Like a number of other reviewers, I arrived at ‘Pregnesia’ after reading a really fantastic review and a whole heap of comments on SBTB’s site, and I wanted to experience the book for myself. However I’m also here because I am trying to teach myself a better tolerance of some fictional tropes, and amnesia is a really good example of something I came to hate, and now I must challenge that hatred and emerge a better reader, or something.Once upon a time, I thought fictional amnesia was one of the best things out there. I loved all the emotional drama around whether the hero or heroine was now a better person after being so horrible in the past, or whether the love between two characters would be lost forever along with the loss of memory. I loved the danger around whatever secret was locked away in memory. I even loved (when I was really young) the crazy kid’s stuff where the character’s memory would return after a second blow to the head. But then for some reason, I actually read something about how amnesia doesn’t work the way it does in fiction, and it was as big a betrayal as some other fictional betrayals which I won’t state here but I’m sure would resonate with the majority of people who were told something when they were about eight that they would have preferred not to know. I adopted a sweepingly dismissive attitude toward amnesia stories. Such clichés. I thought that amnesia should always be realistic, otherwise it would be impossible for me to suspend my disbelief. I thought if I couldn’t suspend my disbelief about amnesia, I’d be incapable of enjoying an amnesia story. I’ve now revised that opinion. I now believe that fictional amnesia is still around not because authors are ignorant of what it really is, or authors are in a conspiracy to make readers believe amnesia lies. I now think it’s around because it’s super fun, and the only thing that makes it not super fun is when it is either not consistent with the logic of the author’s fictional setting, or when the reader just finds it tiresome, either because the author hasn’t engaged, or the reader hasn’t. ‘Jane Doe’ in ‘Pregnesia’ has incurred amnesia from emotional trauma plus a blow to the head. She’s run away from something and ended up in the back seat of the car Lucas is repossessing. Jane is eight months pregnant and very pretty, so Lucas takes her home and gets his nurse sister to look her over and look after her. The next day he takes her clothes shopping and saves her from a kidnapping attempt by some guys in a white van. Jane is clearly in danger, and Lucas will stop at nothing to protect her.Locked away in ‘Jane’s’ head is her true identity, the mystery of whether her pregnancy represents an existing relationship that will prevent her from forming one with Lucas, and the mystery of who is menacing her, and why. Such classics! They made me happy.While I’ll suspend disbelief for amnesia, the pregnancy aspect is more difficult. Fundamentally, I’m expecting romance characters to have this big build up to doing sex, and then doing sex, and then being emotionally devastated in the aftermath of the sex done. I can’t quite reconcile that with being heavily pregnant because while I don’t know what every heavily pregnant woman’s sex drive is like just before she’s about to pop, I’m assuming that she’s generally dealing with more pressing needs that are better resolved by a back rub, a cuddle and a good night’s sleep. I just can’t see how I’m going to get a proper story with some sex scenes in this set up. It seems like you could do a huge build up to sex, but have to wait months and months before it paid off. I will not tolerate the first decent sex scene in the epilogue. Epilogues in category romances are optional reading, for those readers who want to know if a baby happened, or if there was a baby already happening, what flavour it turned out to be.Jane’s a nice person, which makes it slightly puzzling as to why she has no friends to report her missing. It makes me sad that she had such a lonely life. She took being an amnesiac in her stride, but that’s probably because her brain was far busier dealing with the much scarier prospect of impending motherhood.I couldn’t get into Lucas at all – I think probably because his lack of competence had been so well documented in the SBTB review that I couldn’t help but notice how he wasn’t all that good at his job. And also he wasn’t a billionaire. I know I am shallow for admitting it, but if you have very little personality and commitment issues I expect you to have more going for you than being hot and into a pregnant woman. Those are really nice qualities, but good grief: he took her shopping at Walmart. Even if he’s not a billionaire, couldn’t he have sprung for a nicer department store? I couldn’t adjust my expectations down enough from the rich heroes dragging reluctant heroines into couture boutiques to be comfortable with Walmart. Perhaps Walmart was supposed to be somehow meta. The book is set in Kansas City, and while I don’t know anything about Kansas City, I have to assume that it is a nice enough place to live but is hardly as sexy and exotic as any number of other cities. I don’t have time to appreciate this kind of subtlety in a sub-200 page book, especially if I am not getting sufficient other distractions. I suppose I should be more into the fact that Lucas was an ex-Navy SEAL, which I know is short-hand for competent and heroic warrior protector, but this does nothing for me. Batman completely does it for me, but Lucas was no Batman.For me, ‘Pregnesia’ was fine in that the amnesia didn’t make my head explode, but it unfortunately didn’t quite live up to the sparkling promise of the SBTB review. All righty then.I probably *should* give this book 2 stars. After all, I did figure out the mystery part almost immediately. Oh, and if you're looking for really steamy scenes, you're going to have to look further because, well, pregnant. But, come on, the title is Pregnesia. That is worth at least one star right there.I found the book very easy to read, and I especially liked Lucas's character as well as the concept of ex-military bros going into a specialized repo sort of business. I liked Loretta, the sister of Lucas, and Jane was pretty good except for the use of the phrase "jiggle my memory" which ranks up there with nails on a chalk board for some reason.My biggest complaint is that the juiciest part of the plot comes at the very end. That's the part I wanted to know more about. You know, the part I can't tell you because of spoilers and all that? All in all, I'd say this is a pretty solid read if you're partial to Intrigues. If you're looking for a more complex thriller/suspense story line, then you'll probably need to find a single title.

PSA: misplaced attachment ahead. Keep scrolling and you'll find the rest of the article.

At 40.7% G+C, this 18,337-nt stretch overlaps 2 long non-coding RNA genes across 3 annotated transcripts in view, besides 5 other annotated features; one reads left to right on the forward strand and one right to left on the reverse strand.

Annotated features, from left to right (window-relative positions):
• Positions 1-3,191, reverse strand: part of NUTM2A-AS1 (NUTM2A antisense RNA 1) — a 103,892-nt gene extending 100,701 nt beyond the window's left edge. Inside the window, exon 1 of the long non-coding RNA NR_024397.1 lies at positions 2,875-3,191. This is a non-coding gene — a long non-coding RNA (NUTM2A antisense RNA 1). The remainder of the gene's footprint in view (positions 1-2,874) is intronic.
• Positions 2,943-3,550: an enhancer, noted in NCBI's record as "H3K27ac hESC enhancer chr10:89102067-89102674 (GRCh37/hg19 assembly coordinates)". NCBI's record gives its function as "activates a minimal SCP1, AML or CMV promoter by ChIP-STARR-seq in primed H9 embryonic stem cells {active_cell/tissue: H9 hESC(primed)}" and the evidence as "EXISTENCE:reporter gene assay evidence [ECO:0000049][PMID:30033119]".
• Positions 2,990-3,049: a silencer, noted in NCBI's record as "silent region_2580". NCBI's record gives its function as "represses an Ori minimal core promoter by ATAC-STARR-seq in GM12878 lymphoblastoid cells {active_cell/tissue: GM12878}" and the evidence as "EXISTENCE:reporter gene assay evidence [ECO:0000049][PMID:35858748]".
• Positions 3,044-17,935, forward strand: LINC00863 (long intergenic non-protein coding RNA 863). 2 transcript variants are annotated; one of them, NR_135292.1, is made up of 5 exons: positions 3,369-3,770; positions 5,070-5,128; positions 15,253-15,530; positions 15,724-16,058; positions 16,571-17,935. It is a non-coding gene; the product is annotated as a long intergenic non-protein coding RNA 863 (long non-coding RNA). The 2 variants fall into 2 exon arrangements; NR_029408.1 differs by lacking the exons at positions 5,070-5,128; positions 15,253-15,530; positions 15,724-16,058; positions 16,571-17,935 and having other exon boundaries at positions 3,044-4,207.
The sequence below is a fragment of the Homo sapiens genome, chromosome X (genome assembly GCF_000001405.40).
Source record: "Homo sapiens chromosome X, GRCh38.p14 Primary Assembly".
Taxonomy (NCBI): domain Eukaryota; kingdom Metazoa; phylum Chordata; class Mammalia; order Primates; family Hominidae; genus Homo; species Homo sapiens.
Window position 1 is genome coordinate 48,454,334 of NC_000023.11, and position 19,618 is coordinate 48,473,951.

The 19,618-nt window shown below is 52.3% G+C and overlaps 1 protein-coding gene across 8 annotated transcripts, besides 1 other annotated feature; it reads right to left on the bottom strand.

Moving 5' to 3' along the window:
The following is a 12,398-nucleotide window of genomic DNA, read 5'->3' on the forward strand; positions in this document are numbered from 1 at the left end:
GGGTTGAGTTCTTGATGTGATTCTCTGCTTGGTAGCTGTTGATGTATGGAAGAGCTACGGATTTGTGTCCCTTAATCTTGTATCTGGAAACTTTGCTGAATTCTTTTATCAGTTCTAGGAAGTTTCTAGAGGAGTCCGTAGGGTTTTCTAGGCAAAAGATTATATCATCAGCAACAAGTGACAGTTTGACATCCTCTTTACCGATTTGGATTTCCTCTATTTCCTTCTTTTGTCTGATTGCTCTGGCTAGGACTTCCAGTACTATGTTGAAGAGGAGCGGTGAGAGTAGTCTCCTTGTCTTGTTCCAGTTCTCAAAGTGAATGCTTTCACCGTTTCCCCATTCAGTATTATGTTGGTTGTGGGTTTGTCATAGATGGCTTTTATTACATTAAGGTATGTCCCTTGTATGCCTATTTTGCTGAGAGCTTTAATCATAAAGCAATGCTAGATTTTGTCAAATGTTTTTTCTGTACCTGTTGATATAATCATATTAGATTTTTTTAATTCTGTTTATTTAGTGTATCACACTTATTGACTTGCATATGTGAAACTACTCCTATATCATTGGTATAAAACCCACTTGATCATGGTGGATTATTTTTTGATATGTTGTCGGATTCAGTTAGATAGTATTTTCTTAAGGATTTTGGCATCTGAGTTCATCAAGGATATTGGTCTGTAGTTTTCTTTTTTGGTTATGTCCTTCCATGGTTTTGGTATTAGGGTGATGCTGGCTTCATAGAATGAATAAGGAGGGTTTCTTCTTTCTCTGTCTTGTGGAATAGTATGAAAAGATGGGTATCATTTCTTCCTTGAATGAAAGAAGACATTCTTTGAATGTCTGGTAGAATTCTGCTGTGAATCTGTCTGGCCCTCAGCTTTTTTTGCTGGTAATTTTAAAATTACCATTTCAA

HAHAHA How can you not read a book with a title like "Pregnesia"?????
Wow, Pregnesia really delivers!
Very good - easy reading
Review will shown on site after approval.
(Review will shown on site after approval)